The concern about prostitution in residential areas was addressed in the 2011 Bill, which would have prohibited sex work in residential areas, thereby ‘protecting’ WA families. This stemmed from another fear voiced by MPs regarding enabling sex workers to work close to residential areas. In 2008, there was concern that legalised prostitution would ‘encourage some unscrupulous business operators to push prostitution as a highly paid employment opportunity for young women in Western Australia ... only a person with a sick mind would set out to encourage women to engage in this particular lifestyle’ (Hansard, 13 March 2008, 838 (Samuel Cash)). According to Cash, ‘a greater number of women will enter the employment area of prostitution because, when the fear of prosecution is taken away from certain women, they will be encouraged to enter this lifestyle’ (Hansard, 13 March 2008, 848). Accordingly, legalising prostitution would ‘destro[y] part of the moral fabric of our society by agreeing to this legislation that will promote prostitution among our female population in particular’ (Hansard, 13 March 2008, 848 (Samuel Cash)). Legalised prostitution would also, according to Anthony Fels (Ind), result in marriages breaking down as this Bill would:
contribute to further family breakdown through increased availability of prostitution in Western Australia, which will only lead to increased use by men’ and ‘many wives might not even know what their husbands get up to from time to time, but this legislation will allow more opportunity for husbands and men to participate in prostitution (Hansard, 13 March 2008, 849).
The role of the politicians in this debate was therefore to protect women from themselves, as women were seen as the guardians of morality in WA and prostitution as the risk to it. As Haines (2013:41) notes, socio-cultural risk is ‘a threat to the ... collective ...; it is a threat to cohesion, to identity, and to belonging’. Women’s role as the guardians of morality and the moral panics that have ensued when a threat to social and women’s morality is identified has been well documented (Smart 1992). These debates were therefore retracing old ground.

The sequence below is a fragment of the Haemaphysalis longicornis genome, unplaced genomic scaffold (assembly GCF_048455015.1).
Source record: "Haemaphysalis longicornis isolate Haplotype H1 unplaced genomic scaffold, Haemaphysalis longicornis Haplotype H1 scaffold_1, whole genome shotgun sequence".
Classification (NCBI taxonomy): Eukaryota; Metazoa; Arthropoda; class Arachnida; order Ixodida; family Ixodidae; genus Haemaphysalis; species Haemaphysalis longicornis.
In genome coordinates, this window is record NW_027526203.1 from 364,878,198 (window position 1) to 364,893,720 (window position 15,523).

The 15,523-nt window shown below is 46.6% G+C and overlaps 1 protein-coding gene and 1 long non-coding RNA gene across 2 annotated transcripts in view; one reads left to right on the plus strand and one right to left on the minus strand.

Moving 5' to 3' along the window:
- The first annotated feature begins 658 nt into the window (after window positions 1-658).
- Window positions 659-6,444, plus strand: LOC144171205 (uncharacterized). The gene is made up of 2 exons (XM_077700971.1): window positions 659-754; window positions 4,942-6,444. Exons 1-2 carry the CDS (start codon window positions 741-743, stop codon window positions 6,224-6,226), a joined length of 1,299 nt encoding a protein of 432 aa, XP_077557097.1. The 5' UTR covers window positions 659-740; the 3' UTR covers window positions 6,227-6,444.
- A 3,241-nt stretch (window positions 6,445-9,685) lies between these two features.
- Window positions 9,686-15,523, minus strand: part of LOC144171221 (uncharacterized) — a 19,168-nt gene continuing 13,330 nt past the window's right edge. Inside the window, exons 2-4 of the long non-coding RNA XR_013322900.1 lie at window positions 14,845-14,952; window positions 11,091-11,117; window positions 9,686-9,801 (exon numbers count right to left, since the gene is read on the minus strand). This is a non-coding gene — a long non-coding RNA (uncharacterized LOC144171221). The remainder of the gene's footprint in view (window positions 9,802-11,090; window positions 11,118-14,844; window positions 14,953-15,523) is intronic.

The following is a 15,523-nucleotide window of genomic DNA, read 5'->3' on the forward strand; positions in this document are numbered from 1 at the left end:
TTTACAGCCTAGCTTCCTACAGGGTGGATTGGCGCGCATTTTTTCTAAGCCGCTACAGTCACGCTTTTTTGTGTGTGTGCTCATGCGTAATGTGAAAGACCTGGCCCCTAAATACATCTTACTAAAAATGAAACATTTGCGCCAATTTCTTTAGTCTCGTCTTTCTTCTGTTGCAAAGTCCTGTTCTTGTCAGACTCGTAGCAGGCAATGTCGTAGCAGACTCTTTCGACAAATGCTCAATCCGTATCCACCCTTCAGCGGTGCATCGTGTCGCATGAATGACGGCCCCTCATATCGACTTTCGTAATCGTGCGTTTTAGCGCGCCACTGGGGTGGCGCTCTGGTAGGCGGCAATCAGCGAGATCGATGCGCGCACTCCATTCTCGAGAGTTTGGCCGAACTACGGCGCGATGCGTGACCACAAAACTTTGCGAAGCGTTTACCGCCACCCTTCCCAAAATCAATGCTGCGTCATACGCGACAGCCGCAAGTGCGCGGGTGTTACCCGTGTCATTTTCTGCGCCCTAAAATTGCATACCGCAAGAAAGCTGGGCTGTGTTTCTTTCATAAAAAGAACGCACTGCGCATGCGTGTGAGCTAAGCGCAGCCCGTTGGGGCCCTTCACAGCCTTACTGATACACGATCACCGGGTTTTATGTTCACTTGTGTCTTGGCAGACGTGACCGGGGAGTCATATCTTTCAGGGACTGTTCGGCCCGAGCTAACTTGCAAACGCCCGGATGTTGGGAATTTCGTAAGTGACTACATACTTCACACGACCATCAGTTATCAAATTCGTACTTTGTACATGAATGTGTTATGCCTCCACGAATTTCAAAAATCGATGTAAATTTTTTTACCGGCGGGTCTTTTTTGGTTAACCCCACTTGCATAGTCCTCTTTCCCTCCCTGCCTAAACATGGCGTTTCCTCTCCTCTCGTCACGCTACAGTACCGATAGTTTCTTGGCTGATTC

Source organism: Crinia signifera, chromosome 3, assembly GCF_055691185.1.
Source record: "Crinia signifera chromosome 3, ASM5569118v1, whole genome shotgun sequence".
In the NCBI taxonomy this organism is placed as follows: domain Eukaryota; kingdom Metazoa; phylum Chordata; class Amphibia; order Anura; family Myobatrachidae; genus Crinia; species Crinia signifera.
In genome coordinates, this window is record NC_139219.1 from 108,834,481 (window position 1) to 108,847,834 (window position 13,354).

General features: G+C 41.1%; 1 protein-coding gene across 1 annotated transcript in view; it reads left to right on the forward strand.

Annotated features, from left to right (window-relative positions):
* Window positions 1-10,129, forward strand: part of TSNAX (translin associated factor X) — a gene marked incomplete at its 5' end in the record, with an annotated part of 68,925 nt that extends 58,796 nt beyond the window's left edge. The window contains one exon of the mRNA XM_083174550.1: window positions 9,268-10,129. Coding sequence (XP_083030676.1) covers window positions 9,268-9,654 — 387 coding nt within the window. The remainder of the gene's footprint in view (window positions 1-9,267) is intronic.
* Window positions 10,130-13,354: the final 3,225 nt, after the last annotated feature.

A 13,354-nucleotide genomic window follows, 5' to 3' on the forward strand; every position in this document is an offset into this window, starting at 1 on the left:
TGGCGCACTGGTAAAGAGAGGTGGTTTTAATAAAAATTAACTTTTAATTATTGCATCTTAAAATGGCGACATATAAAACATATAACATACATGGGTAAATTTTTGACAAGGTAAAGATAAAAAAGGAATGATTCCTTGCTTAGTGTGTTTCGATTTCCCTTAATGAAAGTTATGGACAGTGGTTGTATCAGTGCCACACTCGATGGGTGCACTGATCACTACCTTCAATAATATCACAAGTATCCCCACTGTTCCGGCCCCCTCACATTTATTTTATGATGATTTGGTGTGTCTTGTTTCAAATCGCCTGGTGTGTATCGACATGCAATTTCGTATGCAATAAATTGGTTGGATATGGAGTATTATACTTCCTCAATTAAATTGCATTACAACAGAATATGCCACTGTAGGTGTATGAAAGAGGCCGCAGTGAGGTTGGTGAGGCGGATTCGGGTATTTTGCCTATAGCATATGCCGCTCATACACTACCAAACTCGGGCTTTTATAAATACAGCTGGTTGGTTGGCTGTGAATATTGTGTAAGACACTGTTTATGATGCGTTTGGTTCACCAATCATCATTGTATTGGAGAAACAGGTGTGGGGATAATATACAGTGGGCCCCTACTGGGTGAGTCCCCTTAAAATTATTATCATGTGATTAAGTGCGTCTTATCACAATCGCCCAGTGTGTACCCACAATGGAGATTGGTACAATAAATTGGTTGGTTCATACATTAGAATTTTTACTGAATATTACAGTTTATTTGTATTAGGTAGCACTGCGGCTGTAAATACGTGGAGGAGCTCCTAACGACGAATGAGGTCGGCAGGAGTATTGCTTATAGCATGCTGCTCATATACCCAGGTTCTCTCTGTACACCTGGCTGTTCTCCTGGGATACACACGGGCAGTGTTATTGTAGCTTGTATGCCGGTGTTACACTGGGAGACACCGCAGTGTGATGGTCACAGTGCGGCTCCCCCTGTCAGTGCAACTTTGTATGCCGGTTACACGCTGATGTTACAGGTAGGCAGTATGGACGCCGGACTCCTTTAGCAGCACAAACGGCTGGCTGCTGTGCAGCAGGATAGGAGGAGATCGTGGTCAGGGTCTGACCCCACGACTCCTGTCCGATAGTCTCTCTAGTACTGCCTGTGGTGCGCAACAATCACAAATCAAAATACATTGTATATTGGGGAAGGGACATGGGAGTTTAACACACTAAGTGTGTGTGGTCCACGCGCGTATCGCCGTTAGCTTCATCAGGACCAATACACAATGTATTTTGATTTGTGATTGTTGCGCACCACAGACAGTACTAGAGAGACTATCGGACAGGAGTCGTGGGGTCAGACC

When the Prostitution (Regulation) Bill 2000 (SA) was first under debate, Dorothy Kotz (Lib) expressed a fear that ‘prostitution works against social justice and community morality in a number of ways’ (Hansard, 12 July 2000, 1830) and, congruent with the WA debates, stressed that, ‘I will continue to unashamedly promote that the protection in law of moral values enhances the wellbeing of society and certainly preserves the basic attributes of humanity’ (Hansard, 12 July 2000, 1831, emphasis added). During the same debate, Ivan Venning (Lib) argued that ‘we must make a stand somewhere and try to uphold the moral standards of society’ (Hansard, 12 July 2000, 1839). Late in the debate, Paul Holloway (ALP) likewise stated that ‘it is important that our society take a moral position on some issues, and this is one of them’ (Hansard, 17 May 2001, 1521).
Several MPs countered the arguments about the moral risks of prostitution. As Michael Atkinson (ALP) noted, the nuisance factor of brothels in residential zones was not due to prostitutes: ‘it is not the girls who create the trouble: it is the customers, queuing up, getting impatient, arriving drunk and leaving drunk. That is where the trouble arises’ (Hansard, 12 July 2000, 1837). Lyn Breuer opined that ‘the issue of prostitutes breaking up marriages is absolutely, totally irrelevant. Married men break up marriages because they want to break them up’ (Hansard, 28 June 2000, 1514). In the Legislative Council, Bob Sneath (ALP) argued that ‘all prostitution would not exist without clients — unfaithful partners, frustrated males and females, sex starved people, oversexed people, etc’ (Hansard, 14 November 2000, 458). Even those not in favour of legalising prostitution in SA agreed that current legislation was ‘discriminatory in that it penalises only one participant in the prostitution transaction — the prostitute, and not the client’ (Hansard, 17 May 2001, 1520 (Carmel Zollo (ALP))). In this way, and quite unlike the development of debates in WA, there was some discussion of the injustice of criminalisation of those working in the industry.
The influence of MPs’ political alliances was also evident in parliamentary debates with, for example, criminalisation being suggested by conservative members as an alternative approach to legalisation. Dennis Hood (Family First) suggested criminalising clients along the lines of the Swedish model of controlling prostitution, in order to maintain the status quo of heteronormative relationships, rather than to protect the sex workers. Hood appeared to sympathise with the plight of women in the industry, but noted that ‘the truth is that the damage done by prostitution to relationships between married couples is undeniable’ (Hansard, 18 July 2012, 1800). As Hood further noted, ‘when you put all this together, prostitution hurts women, it hurts men, in fact, and it certainly hurts families, and I believe it hurts society’ (Hansard, 18 July 2012, 1809, emphasis added). Another MP also argued that while prostitution is ‘often described as the oldest profession’, it ‘brings with it a range of related ills in many cases which hurt society and hurt individuals considerably’ (Hansard, 6 September 2012, 2825 (Martin Hamilton-Smith (Ind))).